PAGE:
Sites like Plated, Blue Apron and Hello Fresh eliminate the trip to the grocery store, and while opinions are divided on the overall sustainability of this approach, the weekly boxes contain only what’s needed to make meals—with zero food waste.
When in doubt, many cooks toss it out, unintentionally throwing away perfectly good food. The USDA’s new FoodKeeper app offers advice on how to store food safely, helping to maximize storage life. It reminds users what’s lurking in the fridge, with reminders to use food before it goes bad.
For the endless turkey and ham that will spoil this holiday season, the site Love Food Hate Waste has creative recipe ideas specifically targeted to using up seasonal leftovers.
For food that won’t get eaten, the app Home Composting teaches users through how to compost, breaking down a process many think is too difficult. The app LeftOver Swap helps users give away and call dibs on extras—think Instagram meets Freecycle.
While individual change is important, institutions are some of the largest contributors to food waste. The amount of uneaten food at New York University led students Samir Goel and Hannah Dehradunwala to find a solution.
“In New York City, you see fancy events, and people outside who would do anything for a few bites of food,” said Goel. “We said ‘why don’t we take food from these events and get it to the people who need it?’”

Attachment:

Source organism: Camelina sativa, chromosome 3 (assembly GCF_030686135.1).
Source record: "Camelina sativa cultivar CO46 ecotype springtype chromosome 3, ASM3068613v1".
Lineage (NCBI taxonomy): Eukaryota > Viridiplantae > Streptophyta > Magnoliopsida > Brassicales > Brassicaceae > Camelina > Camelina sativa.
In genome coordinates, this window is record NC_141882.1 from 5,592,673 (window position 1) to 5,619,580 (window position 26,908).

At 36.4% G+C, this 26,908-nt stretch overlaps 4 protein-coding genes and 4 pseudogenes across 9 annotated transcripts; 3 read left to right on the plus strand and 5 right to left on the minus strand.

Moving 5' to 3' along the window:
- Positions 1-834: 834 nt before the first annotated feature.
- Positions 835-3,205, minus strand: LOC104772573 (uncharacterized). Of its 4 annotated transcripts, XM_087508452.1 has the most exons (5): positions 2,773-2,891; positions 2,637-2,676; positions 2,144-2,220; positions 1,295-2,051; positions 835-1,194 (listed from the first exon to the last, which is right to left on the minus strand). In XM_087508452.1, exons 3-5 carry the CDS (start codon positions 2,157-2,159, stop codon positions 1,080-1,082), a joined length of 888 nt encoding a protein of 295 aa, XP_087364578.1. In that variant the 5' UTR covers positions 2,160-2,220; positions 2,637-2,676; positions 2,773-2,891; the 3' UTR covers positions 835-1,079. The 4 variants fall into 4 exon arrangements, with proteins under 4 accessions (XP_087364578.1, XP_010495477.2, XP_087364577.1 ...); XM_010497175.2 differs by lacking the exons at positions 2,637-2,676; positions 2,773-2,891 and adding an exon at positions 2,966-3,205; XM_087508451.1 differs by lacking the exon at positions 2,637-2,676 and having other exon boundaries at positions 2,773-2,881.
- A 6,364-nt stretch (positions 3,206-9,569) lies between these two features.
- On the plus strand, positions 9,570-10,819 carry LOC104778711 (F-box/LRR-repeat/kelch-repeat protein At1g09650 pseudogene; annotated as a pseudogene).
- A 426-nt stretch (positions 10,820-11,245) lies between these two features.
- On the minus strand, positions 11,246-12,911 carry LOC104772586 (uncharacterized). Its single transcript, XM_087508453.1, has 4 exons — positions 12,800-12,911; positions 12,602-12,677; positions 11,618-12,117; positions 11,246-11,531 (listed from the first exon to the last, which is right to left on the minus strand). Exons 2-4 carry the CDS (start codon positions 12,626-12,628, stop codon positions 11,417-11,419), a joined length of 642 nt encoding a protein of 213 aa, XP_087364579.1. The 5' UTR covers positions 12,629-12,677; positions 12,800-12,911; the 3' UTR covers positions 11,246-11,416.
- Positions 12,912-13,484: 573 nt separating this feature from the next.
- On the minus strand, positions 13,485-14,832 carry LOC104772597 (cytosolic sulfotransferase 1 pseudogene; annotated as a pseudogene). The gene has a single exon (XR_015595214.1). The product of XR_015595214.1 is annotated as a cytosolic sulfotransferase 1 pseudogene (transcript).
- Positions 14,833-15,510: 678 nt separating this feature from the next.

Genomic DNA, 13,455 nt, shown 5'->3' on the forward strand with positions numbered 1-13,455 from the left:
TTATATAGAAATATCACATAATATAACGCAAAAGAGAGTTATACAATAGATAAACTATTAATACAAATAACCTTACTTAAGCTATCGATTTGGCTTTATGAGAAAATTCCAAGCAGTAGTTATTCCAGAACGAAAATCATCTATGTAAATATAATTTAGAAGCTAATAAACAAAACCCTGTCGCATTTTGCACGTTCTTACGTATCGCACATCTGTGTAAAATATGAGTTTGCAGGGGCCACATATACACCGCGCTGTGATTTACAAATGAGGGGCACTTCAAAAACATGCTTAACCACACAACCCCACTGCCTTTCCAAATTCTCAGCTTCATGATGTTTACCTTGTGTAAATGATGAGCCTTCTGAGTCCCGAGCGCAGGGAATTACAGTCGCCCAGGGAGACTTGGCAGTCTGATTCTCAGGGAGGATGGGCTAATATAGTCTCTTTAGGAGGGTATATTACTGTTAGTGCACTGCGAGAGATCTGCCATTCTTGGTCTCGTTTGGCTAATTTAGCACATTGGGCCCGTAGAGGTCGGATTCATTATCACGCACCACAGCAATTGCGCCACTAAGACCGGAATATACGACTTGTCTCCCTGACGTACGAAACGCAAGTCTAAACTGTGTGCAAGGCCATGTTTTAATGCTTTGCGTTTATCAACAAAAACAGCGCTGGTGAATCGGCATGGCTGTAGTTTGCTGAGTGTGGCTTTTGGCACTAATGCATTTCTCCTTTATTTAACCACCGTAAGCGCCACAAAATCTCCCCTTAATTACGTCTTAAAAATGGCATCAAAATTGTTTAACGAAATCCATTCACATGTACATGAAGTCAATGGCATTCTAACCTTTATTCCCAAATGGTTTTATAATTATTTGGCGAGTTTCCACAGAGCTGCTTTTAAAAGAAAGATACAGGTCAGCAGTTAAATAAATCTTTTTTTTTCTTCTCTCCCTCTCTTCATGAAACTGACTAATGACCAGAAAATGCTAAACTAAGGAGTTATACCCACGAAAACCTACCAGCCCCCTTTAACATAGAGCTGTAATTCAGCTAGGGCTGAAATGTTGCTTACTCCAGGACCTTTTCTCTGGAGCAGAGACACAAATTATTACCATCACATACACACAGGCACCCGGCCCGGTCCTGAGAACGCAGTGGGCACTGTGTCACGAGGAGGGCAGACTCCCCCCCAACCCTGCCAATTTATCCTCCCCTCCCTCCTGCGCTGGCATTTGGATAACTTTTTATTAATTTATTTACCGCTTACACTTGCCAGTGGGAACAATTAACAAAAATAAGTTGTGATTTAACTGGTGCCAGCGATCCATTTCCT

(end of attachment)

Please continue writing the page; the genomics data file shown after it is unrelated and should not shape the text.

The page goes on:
The problem, Goel explains, is that while there are always people who have food to give away, they don’t have time to track down where to give it.
“If there was a shelter next door, they would, but if not, it wasn’t a priority,” he said.
That’s where their startup, Transfernation, comes in. Technology makes it easy for organizations to donate food, Goel said. Using an app built with the help of Social Effort, they provide a system for corporations to post available food and volunteers to find opportunities.
“It’s like Uber,” he said. “We can source people in real time for pickups. If a volunteer accepts, it checks them in when they’re there for the pick-up. Corporations can see what’s happening in real time.”
The group has already transferred more than 10,000 pounds of food to agencies.
Transfernation isn’t the only app getting excess food to where it’s needed. The Spoiler Alert app recently launched by new MIT grads lets stores with surplus produce post their offerings for nearby food rescue organizations to claim.
In the San Francisco area, Feeding Forward helps connect corporate donors with agencies. Their system’s algorithm matches the food with the donor’s closest recipient. It even tracks frequency so that donations are distributed equally.
Chicago food recovery is underway with Zero Percent‘s web-based application connecting donors with recipients. Food Cowboy, which sees itself as “air traffic control,” uses mobile technology to route food from wholesalers and restaurants bound for dumpsters to food banks and soup kitchens.
“Food waste is one of those places where people are willing to collaborate. About 40 percent of the food we produce is thrown away,” he said.
“Forty percent is enormous. I don’t think one organization or two or three could handle it,” he continued. “We fill different niches—events, farmers markets, producers, restaurants. There’s a lot of mutual respect.”